She placed herself completely, without a hint of reservation, in my hands. It was hard to fully grasp then, and it still is. She needed me. But I also realized during that time that she didn’t just need me as I was, but that she needed all the potential in me. I didn’t immediately feel like a different person. Rather, I felt the weight of my obligation to become the best father my daughter could wish for. Some fatherly instincts were automatic; others I’ve tried to cultivate.

Eventually she lost her automatic grasp reflex, and now any time that she holds my hand it is an act of volition. When she merely held my finger she was barely on the cusp of serious decision-making, and she never wandered far anyway; but now she can grasp my hand with hers, her sweaty little octopus hand, and every time she does, my heart swells a little. Because she is choosing me.

If he knows exactly what Dad was talking about here — you summon all the potential in him, too, and that heart swell, well, it doesn’t even begin to describe it — he may just be the right person to invite on your own work-in-progress journey.

April 14, 2012

Lindsay loves Neal

Earlier this week I asked Neal what he wanted for his birthday.  He said, “To follow our schedule.”  One-track mind, right there.

But that’s not exactly what I had planned for his gift.  My gift idea stemmed from a conversation we had last year when we were in the middle of marriage counseling.  If you know me and my striving nature (and Neal and his more complacent nature), you know that I was driving that therapy train.  I knew there were things we could do better in our relationship and before we lost our opportunity for free counseling, I wanted to explore those things.  A lot.  Over and over again.

Neal was more than willing to come along for the ride (a condition of our marriage was a willingness to go to counseling with me whenever the mood struck), but about halfway through he made a good point.  It’s good to work on things and talk about improvements to be made,  but he also wanted me to take time to remind him of the things I love about him.  After all, as John Gottman says, the best marriages have a 5 to 1 ratio of positive to negative interactions (his Seven Principles for Making Marriage Work is still my most recommended marriage book!).

So I started thinking of ways to show him what I loved about him.  I wrote journal entries that I eventually turned into a book.  And . . . hmmm . . . in my head, it seemed like there were more things on this list.  But I did have other ideas, one of which was to go through all my past blog posts (I’m only through 60 out of 380-something) and create a new category for all those that specifically talk about Neal and his many stellar qualities.  I have aptly termed this new category Lindsay loves Neal, in honor of a computer file I created on his desktop (unbeknownst to him) while we were dating.  Of course, a bound book or collection of blog posts won’t replace me verbally expressing love, but who wouldn’t appreciate a compilation of all their best qualities and funny anecdotes just a click away to peruse as needed?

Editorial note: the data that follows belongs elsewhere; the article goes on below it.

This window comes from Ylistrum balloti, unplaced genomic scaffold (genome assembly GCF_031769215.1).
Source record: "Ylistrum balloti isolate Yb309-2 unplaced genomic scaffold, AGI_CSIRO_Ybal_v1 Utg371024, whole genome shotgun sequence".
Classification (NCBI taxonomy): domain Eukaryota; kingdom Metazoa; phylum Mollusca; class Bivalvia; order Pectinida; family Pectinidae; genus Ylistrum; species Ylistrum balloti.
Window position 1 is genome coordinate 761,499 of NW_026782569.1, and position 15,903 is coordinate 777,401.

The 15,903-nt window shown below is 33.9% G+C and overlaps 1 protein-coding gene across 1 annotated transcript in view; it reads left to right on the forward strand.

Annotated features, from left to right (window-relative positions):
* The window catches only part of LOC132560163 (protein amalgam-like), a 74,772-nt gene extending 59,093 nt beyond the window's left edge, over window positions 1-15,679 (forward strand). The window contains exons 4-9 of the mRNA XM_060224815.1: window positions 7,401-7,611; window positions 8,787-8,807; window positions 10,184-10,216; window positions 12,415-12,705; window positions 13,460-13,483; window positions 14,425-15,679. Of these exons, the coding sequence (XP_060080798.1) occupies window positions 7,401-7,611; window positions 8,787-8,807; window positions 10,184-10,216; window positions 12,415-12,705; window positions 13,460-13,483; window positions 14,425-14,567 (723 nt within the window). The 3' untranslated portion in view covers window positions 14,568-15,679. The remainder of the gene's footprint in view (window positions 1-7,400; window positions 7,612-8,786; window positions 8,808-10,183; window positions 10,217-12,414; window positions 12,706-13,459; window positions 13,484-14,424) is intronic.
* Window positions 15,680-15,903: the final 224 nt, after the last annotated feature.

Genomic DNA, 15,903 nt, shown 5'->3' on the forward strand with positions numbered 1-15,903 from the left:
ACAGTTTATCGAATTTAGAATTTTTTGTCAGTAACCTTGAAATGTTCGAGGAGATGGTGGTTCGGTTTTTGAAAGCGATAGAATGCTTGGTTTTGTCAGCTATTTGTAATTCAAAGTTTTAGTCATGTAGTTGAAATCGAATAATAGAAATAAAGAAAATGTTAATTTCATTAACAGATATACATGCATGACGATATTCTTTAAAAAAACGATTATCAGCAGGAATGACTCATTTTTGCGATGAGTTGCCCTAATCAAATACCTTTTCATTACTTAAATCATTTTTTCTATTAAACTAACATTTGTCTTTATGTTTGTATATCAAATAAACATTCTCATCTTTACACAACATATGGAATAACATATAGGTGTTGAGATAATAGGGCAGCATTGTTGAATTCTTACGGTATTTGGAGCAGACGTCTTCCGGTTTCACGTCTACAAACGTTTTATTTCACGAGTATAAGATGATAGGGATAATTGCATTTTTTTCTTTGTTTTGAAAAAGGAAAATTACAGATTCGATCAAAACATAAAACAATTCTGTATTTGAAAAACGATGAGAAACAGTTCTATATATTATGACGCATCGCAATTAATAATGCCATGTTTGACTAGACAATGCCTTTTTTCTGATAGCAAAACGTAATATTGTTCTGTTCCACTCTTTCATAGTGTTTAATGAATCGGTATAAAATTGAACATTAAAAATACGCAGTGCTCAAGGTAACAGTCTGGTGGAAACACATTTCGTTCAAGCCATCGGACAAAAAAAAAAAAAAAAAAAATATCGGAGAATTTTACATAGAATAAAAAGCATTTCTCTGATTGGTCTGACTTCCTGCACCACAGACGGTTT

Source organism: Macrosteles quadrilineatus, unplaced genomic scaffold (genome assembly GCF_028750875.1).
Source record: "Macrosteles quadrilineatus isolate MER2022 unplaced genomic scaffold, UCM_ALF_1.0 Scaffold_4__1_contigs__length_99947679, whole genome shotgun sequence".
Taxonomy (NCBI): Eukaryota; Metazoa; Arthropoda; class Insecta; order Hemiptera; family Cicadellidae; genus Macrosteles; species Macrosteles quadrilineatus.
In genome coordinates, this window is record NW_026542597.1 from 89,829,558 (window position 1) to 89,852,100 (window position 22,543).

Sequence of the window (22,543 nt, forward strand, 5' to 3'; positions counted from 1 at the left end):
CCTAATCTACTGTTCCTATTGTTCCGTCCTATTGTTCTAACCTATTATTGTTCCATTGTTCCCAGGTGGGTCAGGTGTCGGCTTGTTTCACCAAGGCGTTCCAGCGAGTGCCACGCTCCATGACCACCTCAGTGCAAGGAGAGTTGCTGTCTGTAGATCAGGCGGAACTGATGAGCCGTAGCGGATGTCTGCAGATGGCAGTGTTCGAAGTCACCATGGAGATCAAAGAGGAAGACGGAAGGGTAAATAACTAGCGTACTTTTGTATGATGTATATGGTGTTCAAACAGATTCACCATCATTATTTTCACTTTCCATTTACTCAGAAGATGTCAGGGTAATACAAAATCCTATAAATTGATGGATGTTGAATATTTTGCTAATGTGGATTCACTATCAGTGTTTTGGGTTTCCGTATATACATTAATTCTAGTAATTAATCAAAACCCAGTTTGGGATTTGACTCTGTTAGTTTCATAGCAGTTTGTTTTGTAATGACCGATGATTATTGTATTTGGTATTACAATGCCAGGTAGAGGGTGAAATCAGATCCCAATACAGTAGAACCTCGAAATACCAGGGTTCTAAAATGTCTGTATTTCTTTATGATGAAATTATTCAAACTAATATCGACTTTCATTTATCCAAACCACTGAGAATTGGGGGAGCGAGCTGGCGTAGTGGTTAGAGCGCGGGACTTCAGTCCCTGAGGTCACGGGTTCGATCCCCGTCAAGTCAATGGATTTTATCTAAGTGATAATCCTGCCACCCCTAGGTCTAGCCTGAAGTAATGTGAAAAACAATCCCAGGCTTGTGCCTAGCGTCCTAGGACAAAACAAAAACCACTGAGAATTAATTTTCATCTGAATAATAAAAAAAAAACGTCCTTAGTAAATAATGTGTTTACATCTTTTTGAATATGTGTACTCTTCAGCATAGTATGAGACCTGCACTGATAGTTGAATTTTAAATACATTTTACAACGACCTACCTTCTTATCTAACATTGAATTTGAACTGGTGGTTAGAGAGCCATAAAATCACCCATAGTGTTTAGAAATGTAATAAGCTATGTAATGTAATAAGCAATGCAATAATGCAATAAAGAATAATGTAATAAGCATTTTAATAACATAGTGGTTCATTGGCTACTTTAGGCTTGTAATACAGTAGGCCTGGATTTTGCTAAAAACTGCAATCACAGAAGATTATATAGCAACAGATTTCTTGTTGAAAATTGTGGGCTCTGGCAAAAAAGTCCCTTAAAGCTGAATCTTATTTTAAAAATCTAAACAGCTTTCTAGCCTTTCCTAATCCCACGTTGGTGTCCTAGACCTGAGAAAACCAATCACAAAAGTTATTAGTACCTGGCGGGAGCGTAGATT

So Neal, happy birthday.  Lindsay still loves Neal.

(Even if you’re almost 30 and no longer this hot young thing I met in D. C.)

March 19, 2012

Recent and random

I think I’m still in the “just can’t face it” funk.  Still overwhelmingly fatigued, still fighting some sinus issues, still totally unmotivated to do anything.  I managed to prepare and teach my Relief Society lesson for yesterday, but beyond that, I have done nothing productive since I returned from my trip.  And by nothing, I mean, I have not even unpacked my bags in the past eight days.  Oy, it’s a mess around here!

It’s really disappointing to me — I stayed so healthy on my trip, despite interacting with mildly-sick people right and left, that I was feeling really optimistic about just-me-and-Addison travel.  But if I lose a couple of weeks on the end of every trip, is it really worth it?  Not that I’m giving up altogether, but it’s been a little disheartening.


Despite that, I’ve read and watched some interesting things lately.  Here are a few in no particular order:

This TED talk by Jonathan Haidt was quite interesting (though a bit repetitive), going in some entirely different directions than I was expecting.  But for some strange reason, I was particularly captivated by the way he used his hands and how elegant his wedding ring looked.  It made me think I should get Neal a wedding ring, you think?


A couple of my friends linked to this lovely letter John Steinbeck sent to his son.  I thought about excerpting part, but there were just so many little gems that I couldn’t choose.  Just go read it!  It reminded me of the first time I fell in love with Steinbeck’s writing, reading the truly stunning East of Eden.


Speaking of fiction, this article on the neuroscience of reading fiction really caught my attention.  Even though I am mostly a nonfiction reader and have been since childhood, I really believe in the power of novels and the like.  Sometimes I’ve felt that a fictional account captures a truth about humanity in a more perfect way than any nonfiction version could.  So I was not surprised to read that some studies find that “individuals who frequently read fiction seem to be better able to understand other people, empathize with them and see the world from their perspective.”


This Salon article from an ex-con/college professor was obviously right up my alley.  In the opening paragraphs, she references people who were locked up for minor offenses (like possession of marijuana) and had their lives forever altered by incarceration.  This is all too familiar because it is the tragic story of one of the first men I met in D.C. Jail.  I’m going to tell you Oliver’s story some day soon (I’ve started writing it many times) but it’s taking me time since he is still the person I have cried for most in my life.